The initial victory of the conservatives in 1979 was in large part a reaction to the winter of discontent, when a series of strikes by public sector trade unions caused major disruption to people’s lives. Labour efforts to limit the power of the trade unions had been rejected by the party, and the Conservatives were elected because they were perceived as better able to address the issue. The severe monetarist policies that they implemented resulted in a deep recession, high unemployment, and the loss of much of the manufacturing sector – destroying the power of the trade unions as a by-product of the loss of jobs in manufacturing and mining where most of the trade unionists were employed. These policies ought to have resulted in defeat at the next election in 1983, but the conservatives were returned to power on the back of victory in the Falkland Islands and opposition to a labour party that had responded to the rightwards lurch of the conservatives by itself going to the radical left – the 1983 Labour manifesto was described by Gerald Kauffman, one of its own MPs, as ‘the longest suicide note in history’.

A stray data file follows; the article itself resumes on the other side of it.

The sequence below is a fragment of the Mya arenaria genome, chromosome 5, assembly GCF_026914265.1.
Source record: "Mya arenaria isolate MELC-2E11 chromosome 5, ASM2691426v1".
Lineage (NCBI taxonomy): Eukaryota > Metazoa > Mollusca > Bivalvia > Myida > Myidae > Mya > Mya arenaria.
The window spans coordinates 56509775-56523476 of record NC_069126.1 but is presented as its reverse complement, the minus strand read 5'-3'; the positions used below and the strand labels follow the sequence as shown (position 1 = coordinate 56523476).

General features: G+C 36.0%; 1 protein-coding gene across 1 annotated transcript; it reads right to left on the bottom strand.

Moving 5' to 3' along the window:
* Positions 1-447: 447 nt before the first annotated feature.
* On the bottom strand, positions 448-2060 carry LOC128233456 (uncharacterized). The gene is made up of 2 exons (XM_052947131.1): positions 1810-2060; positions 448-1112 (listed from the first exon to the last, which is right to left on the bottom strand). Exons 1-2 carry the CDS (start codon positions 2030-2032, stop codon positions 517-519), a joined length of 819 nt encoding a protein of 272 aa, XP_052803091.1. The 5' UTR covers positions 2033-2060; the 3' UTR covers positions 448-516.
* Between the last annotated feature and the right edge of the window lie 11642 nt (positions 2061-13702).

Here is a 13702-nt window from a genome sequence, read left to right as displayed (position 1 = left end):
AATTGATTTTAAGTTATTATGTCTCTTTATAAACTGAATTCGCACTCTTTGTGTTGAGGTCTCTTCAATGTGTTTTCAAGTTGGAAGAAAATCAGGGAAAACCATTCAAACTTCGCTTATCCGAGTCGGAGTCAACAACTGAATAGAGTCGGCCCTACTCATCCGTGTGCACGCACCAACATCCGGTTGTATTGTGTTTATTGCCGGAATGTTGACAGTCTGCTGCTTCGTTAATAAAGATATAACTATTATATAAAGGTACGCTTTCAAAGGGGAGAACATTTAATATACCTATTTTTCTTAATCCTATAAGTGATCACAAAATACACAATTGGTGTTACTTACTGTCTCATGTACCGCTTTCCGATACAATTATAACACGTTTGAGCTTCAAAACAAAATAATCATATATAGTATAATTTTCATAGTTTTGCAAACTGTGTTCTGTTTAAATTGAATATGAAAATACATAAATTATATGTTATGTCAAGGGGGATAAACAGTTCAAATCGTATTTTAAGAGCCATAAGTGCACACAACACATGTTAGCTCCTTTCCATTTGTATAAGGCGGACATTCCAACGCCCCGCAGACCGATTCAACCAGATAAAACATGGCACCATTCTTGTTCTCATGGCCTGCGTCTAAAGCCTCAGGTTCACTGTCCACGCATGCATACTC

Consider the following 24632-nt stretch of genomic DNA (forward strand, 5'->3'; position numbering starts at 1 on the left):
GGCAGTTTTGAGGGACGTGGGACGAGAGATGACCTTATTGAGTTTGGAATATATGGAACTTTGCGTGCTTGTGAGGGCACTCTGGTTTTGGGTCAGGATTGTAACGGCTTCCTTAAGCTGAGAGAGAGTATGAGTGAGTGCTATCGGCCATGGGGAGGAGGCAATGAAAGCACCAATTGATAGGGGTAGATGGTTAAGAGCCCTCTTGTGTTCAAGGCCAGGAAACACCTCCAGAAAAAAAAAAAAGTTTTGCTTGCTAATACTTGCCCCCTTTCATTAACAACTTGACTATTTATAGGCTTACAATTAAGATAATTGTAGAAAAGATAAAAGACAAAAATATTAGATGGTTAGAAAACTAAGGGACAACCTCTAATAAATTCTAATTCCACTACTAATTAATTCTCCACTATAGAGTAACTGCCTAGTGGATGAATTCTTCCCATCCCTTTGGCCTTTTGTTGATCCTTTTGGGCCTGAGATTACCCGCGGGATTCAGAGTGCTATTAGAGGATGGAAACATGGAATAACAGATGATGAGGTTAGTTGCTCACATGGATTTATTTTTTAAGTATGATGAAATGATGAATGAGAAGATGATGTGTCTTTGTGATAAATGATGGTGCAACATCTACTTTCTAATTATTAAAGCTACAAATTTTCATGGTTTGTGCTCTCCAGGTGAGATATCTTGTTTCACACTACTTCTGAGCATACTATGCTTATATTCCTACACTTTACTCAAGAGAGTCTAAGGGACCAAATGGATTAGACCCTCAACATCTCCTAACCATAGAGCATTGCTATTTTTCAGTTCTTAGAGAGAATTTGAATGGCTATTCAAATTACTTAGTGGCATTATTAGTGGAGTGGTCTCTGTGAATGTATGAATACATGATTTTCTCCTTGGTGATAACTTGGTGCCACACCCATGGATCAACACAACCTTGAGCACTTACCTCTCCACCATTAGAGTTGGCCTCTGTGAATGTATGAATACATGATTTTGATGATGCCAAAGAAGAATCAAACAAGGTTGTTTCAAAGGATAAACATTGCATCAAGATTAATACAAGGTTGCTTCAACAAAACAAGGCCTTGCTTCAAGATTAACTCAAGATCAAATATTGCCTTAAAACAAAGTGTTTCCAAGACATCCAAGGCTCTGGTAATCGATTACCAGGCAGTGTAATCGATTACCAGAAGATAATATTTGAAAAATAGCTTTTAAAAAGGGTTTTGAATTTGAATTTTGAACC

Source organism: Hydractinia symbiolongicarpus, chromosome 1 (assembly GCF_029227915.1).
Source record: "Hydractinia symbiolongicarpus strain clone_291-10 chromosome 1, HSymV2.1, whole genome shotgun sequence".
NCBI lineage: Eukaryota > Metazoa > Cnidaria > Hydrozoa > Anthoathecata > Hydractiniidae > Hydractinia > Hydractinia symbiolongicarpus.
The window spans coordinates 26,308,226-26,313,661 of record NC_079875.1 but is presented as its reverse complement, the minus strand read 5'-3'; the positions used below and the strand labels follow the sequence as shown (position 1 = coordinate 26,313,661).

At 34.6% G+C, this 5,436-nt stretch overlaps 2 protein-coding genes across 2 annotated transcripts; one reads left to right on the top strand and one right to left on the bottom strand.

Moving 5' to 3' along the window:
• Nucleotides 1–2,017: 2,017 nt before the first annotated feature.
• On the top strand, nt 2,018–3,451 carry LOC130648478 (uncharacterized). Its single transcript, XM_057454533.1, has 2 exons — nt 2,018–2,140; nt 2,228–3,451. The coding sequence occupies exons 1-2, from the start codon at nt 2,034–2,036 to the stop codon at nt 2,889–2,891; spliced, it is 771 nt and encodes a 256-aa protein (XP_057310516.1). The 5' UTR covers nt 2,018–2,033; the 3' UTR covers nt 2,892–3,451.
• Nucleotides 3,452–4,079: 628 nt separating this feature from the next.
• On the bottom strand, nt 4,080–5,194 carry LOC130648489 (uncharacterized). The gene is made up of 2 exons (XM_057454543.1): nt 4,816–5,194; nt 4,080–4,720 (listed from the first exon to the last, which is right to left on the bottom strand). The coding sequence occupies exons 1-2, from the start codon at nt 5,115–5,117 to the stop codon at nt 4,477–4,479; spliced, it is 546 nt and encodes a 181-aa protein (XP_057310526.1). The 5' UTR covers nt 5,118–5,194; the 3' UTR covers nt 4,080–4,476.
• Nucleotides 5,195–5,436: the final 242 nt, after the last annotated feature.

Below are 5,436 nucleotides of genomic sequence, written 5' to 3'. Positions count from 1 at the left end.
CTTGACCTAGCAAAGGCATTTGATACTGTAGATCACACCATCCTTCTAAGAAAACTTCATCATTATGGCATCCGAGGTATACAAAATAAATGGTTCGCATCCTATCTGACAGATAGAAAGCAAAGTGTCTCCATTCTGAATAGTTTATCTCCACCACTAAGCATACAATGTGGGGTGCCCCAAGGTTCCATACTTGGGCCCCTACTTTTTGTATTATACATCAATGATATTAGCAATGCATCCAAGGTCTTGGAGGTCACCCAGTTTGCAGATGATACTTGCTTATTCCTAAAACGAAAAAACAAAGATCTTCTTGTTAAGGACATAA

The loss of manufacturing jobs not only weakened the trade unions, it also severed the close linkage between the working class and the labour party. Renewed growth was concentrated in the South, in service sectors that were not unionised, and where those who were employed did not necessarily see themselves as working class, and did not naturally identify with the Labour party. The aspirations of this rapidly expanding class were cleverly exploited with a series of measures to give them a direct financial stake in the conservative Government – notably the sale of the public housing stock and the sale of shares in privatised companies, both at attractive prices. The electorate was grateful for the bribes and voted Tory, ignoring the problems of housing shortages, rising inequality, and private sector monopolies being created for the next generation.